Peter M. Leschak has said "All of us are watchers…but few of us are observers. Everyone is looking, not many are seeing." ( Rather than ask students to analyze several images at once, it may be useful to get them to "see" more clearly by focusing on just one image at a time. This is the approach of the third edition of Documents in World History, Volume 1. For each Visual Source, the authors provide commentary and study questions. So, for example, students can concentrate on the voyage to the Egyptian afterlife via a twelfth dynasty sculpture of a royal barge,26 or investigate a woodblock print of the agrarian lifestyle of a Song Dynasty Chinese Peasant Family.27 Two aspects of spiritual dedication are evident in the image of Pilgrims Performing the Tawaf in Mecca ca. 1980, and in the soaring interior of Gothic Architecture in Rheims, France.28 Or, following the re-election photos of President Bush, the bronze head of a sixteenth century Benin king may offer some historical clues about political authority to this generation of students.29
    In Documents in World History, Volume 2, the impact of Confucian values are evident in the Chinese Family Offering Hall, while the impact of western technology in Japan is depicted by a nineteenth century Japanese cartoonist.30 Contrasting twentieth-century lifestyles can be seen in images of the elegant couple Juan and Eva Peron as against the image of backbreaking African Women's Work.31 In an age of workouts and buff bodies, what does the anatomical sketch by Leonardo da Vinci still say about the inherent potential of the human anatomy?32 All of these images should provoke ample discussion about material culture, intended audience, and meaning.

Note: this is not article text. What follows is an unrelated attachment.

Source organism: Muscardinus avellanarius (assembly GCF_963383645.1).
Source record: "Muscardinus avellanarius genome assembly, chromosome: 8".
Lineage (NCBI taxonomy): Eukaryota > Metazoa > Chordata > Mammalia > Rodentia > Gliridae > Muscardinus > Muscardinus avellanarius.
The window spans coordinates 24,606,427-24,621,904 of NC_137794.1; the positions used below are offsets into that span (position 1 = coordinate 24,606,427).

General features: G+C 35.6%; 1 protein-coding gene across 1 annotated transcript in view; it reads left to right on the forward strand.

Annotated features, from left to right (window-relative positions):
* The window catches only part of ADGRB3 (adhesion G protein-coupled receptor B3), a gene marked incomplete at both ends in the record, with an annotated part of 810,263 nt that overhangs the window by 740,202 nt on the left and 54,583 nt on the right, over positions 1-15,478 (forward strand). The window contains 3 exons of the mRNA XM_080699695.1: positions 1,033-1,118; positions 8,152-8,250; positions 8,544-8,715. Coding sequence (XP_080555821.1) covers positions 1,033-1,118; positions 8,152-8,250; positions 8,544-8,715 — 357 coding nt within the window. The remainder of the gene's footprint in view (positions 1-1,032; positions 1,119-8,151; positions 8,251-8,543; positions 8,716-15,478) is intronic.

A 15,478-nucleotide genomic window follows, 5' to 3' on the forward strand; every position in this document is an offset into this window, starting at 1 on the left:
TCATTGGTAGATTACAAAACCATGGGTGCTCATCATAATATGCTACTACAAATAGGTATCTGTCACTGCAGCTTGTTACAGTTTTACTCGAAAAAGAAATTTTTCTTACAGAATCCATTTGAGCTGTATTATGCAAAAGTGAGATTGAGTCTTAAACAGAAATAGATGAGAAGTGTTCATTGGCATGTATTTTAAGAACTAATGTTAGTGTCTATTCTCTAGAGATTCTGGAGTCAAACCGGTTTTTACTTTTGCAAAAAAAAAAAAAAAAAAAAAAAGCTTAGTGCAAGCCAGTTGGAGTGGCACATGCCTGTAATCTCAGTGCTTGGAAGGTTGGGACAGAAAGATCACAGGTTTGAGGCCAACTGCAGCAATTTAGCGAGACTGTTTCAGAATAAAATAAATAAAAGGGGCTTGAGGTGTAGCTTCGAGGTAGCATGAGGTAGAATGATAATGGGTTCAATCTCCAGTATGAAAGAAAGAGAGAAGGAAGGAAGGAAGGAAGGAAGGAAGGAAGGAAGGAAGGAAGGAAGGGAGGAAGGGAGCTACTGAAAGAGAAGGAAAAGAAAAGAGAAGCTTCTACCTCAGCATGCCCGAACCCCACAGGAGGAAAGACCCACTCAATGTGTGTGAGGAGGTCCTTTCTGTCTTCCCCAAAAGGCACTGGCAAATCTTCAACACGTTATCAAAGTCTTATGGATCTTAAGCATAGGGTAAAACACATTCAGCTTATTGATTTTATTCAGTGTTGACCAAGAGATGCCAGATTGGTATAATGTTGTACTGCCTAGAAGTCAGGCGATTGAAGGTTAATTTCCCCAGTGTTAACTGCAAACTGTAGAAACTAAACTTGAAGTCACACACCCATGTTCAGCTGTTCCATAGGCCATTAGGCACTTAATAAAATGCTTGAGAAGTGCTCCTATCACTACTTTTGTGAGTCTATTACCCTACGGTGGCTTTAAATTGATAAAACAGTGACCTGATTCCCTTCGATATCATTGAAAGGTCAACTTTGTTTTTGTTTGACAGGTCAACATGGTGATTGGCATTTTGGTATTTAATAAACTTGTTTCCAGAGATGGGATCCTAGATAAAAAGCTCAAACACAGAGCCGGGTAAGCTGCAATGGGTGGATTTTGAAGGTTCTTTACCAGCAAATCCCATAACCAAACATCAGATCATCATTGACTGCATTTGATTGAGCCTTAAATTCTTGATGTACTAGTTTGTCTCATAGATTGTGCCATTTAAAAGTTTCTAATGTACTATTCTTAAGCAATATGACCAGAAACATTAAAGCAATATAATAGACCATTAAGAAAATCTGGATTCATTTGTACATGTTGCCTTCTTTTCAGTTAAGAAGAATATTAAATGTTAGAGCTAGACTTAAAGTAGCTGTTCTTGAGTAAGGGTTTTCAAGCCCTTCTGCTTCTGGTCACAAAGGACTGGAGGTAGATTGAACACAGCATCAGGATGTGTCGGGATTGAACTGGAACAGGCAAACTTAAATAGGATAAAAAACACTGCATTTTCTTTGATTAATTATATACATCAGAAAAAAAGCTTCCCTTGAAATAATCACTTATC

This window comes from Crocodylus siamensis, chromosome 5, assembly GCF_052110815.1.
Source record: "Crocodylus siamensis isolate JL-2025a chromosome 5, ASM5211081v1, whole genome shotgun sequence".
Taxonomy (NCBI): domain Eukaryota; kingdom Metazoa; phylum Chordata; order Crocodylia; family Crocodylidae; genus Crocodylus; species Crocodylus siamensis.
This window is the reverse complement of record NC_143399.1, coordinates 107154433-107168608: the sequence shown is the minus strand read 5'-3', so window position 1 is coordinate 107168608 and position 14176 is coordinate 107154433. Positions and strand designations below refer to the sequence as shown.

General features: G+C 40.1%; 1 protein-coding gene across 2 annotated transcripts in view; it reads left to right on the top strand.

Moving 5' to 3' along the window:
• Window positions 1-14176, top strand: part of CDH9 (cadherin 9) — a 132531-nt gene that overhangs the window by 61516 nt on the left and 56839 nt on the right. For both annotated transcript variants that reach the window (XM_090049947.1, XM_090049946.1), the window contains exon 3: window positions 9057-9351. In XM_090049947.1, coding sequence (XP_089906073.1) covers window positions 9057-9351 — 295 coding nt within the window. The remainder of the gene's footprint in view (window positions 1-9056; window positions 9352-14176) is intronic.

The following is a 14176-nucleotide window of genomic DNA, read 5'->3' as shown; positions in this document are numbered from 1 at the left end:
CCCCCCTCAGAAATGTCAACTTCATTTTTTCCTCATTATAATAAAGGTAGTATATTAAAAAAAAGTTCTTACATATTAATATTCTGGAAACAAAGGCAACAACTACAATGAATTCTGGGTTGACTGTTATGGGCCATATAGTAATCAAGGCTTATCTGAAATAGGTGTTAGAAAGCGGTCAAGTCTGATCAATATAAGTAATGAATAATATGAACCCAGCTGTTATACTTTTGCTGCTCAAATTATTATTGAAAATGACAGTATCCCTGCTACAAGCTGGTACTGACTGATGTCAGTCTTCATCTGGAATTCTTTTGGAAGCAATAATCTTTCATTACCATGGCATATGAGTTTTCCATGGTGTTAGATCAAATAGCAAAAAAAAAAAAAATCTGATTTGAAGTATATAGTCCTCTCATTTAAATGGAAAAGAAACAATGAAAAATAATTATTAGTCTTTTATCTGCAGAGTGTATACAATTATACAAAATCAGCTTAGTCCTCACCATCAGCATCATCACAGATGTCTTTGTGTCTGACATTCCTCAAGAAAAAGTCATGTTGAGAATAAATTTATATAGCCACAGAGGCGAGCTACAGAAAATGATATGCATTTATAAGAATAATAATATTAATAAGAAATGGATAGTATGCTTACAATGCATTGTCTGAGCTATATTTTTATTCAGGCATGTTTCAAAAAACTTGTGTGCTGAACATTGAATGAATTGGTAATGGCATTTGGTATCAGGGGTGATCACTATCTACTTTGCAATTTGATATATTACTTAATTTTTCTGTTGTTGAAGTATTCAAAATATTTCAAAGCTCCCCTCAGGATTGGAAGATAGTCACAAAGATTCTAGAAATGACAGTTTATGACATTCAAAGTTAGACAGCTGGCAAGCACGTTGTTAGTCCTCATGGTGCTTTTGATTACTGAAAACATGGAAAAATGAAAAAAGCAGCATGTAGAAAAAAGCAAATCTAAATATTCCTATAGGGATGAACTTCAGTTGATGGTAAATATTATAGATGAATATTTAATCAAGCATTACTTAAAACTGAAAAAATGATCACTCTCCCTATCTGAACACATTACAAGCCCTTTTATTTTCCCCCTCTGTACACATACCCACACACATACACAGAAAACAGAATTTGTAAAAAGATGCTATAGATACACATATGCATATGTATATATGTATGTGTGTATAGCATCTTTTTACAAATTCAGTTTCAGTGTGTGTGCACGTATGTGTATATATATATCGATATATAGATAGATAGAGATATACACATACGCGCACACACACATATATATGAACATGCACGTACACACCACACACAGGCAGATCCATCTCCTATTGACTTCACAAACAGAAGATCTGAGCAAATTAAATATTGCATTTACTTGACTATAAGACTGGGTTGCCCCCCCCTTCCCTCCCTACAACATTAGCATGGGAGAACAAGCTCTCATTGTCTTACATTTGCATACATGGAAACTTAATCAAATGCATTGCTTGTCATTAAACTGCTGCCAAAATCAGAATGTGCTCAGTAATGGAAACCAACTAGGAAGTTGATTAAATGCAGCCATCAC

Both of the new editions of The Earth and Its Peoples and Documents in World History provide new and exciting techniques for utilizing visual sources by the instructor who is looking to add images to his or her teaching practices. Indeed, we can all "see" the past more clearly with revisions such as these.

Biographical Note: Wendy Eagan teaches world history at Walt Whitman High School in Bethesda, Maryland.



1 Richard Bulliet et al., The Earth and Its Peoples: A Global History, 3rd edition (Houghton Mifflin, 2005).

2 The Earth and Its Peoples, xxiii.

3 Peter Stearns et al., Documents in World History, Volumes 1 and 2, 3rd edition (Addison Wesley, 2003), xiii.

4 The Earth and Its Peoples, 150.

5 The Earth and Its Peoples, 157.

6 The Earth and Its Peoples, 158.

7 The Earth and Its Peoples, 172.

8 The Earth and Its Peoples, 886.

9 The Earth and Its Peoples, 888.

10 The Earth and Its Peoples, 891.

11 The Earth and Its Peoples, 894.

12 The Earth and Its Peoples, 878.

13 The Earth and Its Peoples, 882.

14 The Earth and Its Peoples, 896.

15 The Earth and Its Peoples, 905.

16 Images found, respectively, in The Earth and Its Peoples, 380 and 379.

17 The Earth and Its Peoples, 386.

18 The Earth and Its Peoples, 394.

19 The Earth and Its Peoples, 400.

20 The Earth and Its Peoples, 676.

21 The Earth and Its Peoples, 650.

22 The Earth and Its Peoples, 659.

23 The Earth and Its Peoples, 658.

24 The Earth and Its Peoples, 664.

25 The Earth and Its Peoples, 660.

26 Documents in World History, Volume I, 24.

27 Documents in World History, Volume I, 206.

28 Documents in World History, Volume I, 304 and 241, respectively.

29 Documents in World History, Volume I, 271.

30 Documents in World History, Volume 2, 67 and 226, respectively.

31 Documents in World History, Volume 2, 364 and 395, respectively.

32 Documents in World History, Volume 2, 32.